My Leadership Journey
- No Pain, No Gain - The Path of Discipline (1984-1986)
- Don't Miss the Boat - The Pursuit for Growth (1987-1991) Part A / Part B
- The Anointing of Elijah – The Pace-setter’s Legacy (1991-1992) Part A / Part B
- Give me the Mountains – The Pioneering Spirit (1992-1996)
A consistent prayer that my church ministry had in my first year in NUS was that a cell-group would be established in every faculty and hostel in the university. However, I came to be increasingly disturbed with the prayer that was not backed up by any actions and as the days dragged past, the condition remained the same. There were still no cell groups in the many hostels in NUS. In 1992, I finally decided to take a greater initiative to fulfill the vision. I applied to stay in Raffles Hall in my second year.
Through genuine care for the hostelites, the first cell group in Raffles Hall was birthed. It was around that time when I encountered the orientation committee chairman of Eusoff Hall. When he was invited by me to join the pioneering of cells in NUS hostels, he at first declined saying that his heart was in Eusoff Hall. But he was challenged to a greater vision, of planting cells not just in one hall, but in halls all over the university. In 1994-95, he helped planted the Eusoff Hall and Temasek Hall cells. Then I continued to challenged others and eventually guided them to start cells in 95-96, King Edward VII, in 98, Kent Ridge and Sheares. However it did not stop there. I led the team to provide pastoral care to different ethnic groups. In 1999-2000, the PRC cell was birthed, following that the Indonesian cell. At one point, there was even Indian and Vietnamese cell running.
I realised that staying in our comfort zone is usually the default of most people. This is why many do not attempt the impossible and see them come to pass. How then can we learn the lesson of pioneering?
Surveying the Land
In Numbers 13, twelve leaders were sent to explore the land of Canaan. The best, the sharpest, the most courageous leaders were selected for this important task. Yet when they returned, ten of these leaders came back with daunting reports.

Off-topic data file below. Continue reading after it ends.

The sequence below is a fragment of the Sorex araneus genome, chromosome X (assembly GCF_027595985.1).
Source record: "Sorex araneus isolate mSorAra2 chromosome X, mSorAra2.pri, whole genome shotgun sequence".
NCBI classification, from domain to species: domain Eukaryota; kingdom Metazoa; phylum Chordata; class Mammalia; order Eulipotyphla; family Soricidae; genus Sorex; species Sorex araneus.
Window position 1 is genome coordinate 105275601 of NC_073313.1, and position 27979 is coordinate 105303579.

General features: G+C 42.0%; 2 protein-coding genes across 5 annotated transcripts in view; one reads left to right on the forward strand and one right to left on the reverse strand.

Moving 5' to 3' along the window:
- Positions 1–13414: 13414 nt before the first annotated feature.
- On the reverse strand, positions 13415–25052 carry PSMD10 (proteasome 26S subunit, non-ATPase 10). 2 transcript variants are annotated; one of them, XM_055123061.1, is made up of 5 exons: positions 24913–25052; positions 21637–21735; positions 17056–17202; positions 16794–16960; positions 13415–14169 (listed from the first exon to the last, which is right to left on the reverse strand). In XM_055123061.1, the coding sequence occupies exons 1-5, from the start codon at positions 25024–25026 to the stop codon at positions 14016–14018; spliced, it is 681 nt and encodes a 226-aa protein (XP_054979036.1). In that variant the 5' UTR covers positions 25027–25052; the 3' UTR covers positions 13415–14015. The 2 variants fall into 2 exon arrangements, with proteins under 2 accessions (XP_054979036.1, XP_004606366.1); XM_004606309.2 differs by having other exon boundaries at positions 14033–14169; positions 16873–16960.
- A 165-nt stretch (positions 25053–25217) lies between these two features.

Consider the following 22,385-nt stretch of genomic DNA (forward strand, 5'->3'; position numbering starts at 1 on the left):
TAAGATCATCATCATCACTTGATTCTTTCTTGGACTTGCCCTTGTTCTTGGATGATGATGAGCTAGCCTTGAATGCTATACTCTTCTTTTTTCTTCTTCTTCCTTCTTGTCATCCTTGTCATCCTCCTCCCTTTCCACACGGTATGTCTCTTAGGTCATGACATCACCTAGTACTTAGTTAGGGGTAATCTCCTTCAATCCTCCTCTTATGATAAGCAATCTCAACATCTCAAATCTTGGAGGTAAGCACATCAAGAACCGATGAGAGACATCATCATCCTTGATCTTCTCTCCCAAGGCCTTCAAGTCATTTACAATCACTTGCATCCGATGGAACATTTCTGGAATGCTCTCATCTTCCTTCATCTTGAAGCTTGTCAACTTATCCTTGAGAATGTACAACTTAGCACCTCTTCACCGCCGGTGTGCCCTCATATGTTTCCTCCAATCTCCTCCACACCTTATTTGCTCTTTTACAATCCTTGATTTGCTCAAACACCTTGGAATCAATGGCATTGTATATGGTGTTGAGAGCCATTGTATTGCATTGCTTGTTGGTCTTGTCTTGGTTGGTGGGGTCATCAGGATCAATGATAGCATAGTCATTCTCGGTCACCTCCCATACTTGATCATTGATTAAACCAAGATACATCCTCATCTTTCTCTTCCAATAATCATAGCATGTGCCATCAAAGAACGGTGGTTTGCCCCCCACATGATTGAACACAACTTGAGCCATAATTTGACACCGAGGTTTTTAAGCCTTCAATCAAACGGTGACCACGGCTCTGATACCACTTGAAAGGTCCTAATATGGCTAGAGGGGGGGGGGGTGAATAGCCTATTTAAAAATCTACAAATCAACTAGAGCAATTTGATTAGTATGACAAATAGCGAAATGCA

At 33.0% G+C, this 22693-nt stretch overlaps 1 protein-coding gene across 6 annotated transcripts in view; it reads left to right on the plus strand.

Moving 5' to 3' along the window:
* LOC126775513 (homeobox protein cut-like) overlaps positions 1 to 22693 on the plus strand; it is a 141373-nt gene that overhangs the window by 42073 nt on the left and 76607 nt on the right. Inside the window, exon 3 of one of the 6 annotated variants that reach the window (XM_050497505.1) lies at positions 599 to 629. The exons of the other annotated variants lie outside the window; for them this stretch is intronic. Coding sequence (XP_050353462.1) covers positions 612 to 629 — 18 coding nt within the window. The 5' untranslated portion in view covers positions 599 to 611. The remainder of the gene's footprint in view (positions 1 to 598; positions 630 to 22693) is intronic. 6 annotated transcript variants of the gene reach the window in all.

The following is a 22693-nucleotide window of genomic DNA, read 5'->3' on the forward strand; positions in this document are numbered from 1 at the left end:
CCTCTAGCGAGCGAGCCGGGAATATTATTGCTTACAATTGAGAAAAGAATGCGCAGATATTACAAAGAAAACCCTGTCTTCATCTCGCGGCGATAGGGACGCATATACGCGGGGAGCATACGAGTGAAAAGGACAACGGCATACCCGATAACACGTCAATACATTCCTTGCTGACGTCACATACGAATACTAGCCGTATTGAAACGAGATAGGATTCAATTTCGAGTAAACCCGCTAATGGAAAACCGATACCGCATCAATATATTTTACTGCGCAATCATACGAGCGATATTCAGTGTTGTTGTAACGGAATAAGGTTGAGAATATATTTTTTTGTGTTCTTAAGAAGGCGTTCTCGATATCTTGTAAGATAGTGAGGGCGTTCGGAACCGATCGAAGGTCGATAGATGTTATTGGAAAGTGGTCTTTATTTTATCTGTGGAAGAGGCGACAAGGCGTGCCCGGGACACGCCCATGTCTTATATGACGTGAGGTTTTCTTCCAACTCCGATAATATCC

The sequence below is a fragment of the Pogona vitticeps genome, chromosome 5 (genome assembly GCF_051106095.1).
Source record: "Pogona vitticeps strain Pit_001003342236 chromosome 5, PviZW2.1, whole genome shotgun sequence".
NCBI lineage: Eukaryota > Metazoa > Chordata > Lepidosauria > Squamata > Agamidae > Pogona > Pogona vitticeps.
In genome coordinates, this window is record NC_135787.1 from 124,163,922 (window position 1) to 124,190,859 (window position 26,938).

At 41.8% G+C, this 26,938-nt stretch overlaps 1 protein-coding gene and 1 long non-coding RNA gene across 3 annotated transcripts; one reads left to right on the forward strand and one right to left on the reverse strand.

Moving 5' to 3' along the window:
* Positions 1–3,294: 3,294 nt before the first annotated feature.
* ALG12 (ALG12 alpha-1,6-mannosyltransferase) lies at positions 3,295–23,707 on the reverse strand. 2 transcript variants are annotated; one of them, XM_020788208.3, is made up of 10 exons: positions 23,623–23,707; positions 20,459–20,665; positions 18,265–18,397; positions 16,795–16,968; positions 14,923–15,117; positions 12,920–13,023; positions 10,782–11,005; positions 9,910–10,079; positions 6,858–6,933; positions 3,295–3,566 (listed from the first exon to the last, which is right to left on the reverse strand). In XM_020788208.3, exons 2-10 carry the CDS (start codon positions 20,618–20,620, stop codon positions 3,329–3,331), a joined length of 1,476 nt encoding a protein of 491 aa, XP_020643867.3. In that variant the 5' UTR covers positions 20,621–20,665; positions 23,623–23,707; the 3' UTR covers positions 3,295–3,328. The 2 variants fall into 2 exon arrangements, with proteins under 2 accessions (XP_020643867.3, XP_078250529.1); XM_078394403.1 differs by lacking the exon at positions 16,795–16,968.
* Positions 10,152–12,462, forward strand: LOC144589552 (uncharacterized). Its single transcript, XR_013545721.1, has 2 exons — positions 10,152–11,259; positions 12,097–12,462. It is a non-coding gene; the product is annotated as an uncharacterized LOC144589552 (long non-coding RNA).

They gave Moses this account: "We went into the land to which you sent us, and it does flow with milk and honey! Here is its fruit. But the people who live there are powerful, and the cities are fortified and very large. We even saw descendants of Anak there.
Believing the reports of these ten leaders, the Israelites grumbled against Moses and Aaron, forgetting already that God had delivered them from Egypt, the place where they suffered terrible persecution. Only Caleb and Joseph had faith and believed that victory was possible because the Lord was with them.
Then Moses and Aaron fell facedown in front of the whole Israelite assembly gathered there. Joshua son of Nun and Caleb son of Jephunneh, who were among those who had explored the land, tore their clothes and said to the entire Israelite assembly, "The land we passed through and explored is exceedingly good. If the LORD is pleased with us, he will lead us into that land, a land flowing with milk and honey, and will give it to us. Only do not rebel against the LORD. And do not be afraid of the people of the land, because we will swallow them up. Their protection is gone, but the LORD is with us. Do not be afraid of them."
The ten leaders were struck down because of their faithlessness (v 36) and the Israelites subjected to forty years of wandering in the desert. What were the failings of these ten leaders, who though entrusted with the heavy responsibility of surveying the land, fell so completely?
Characteristics of a non-pioneer
1) A non-pioneer always sees the difficulties. (Numbers 13:28)
These leaders were aware of the fruitfulness and abundance of the land. In fact, they reported according. However, things became terribly wrong with the word ‘But’. But the people who live there are powerful. But the cities are fortified and very large. But we cannot possibly win them. Seeing only the ‘buts’, these leaders closed their eyes to the goodness that God had in store for them.
2) A non-pioneer always sees disaster
13:31-33 But the men who had gone up with him said, "We can't attack those people; they are stronger than we are." And they spread among the Israelites a bad report about the land they had explored. They said, "The land we explored devours those living in it. All the people we saw there are of great size. We saw the Nephilim there (the descendants of Anak come from the Nephilim). We seemed like grasshoppers in our own eyes, and we looked the same to them."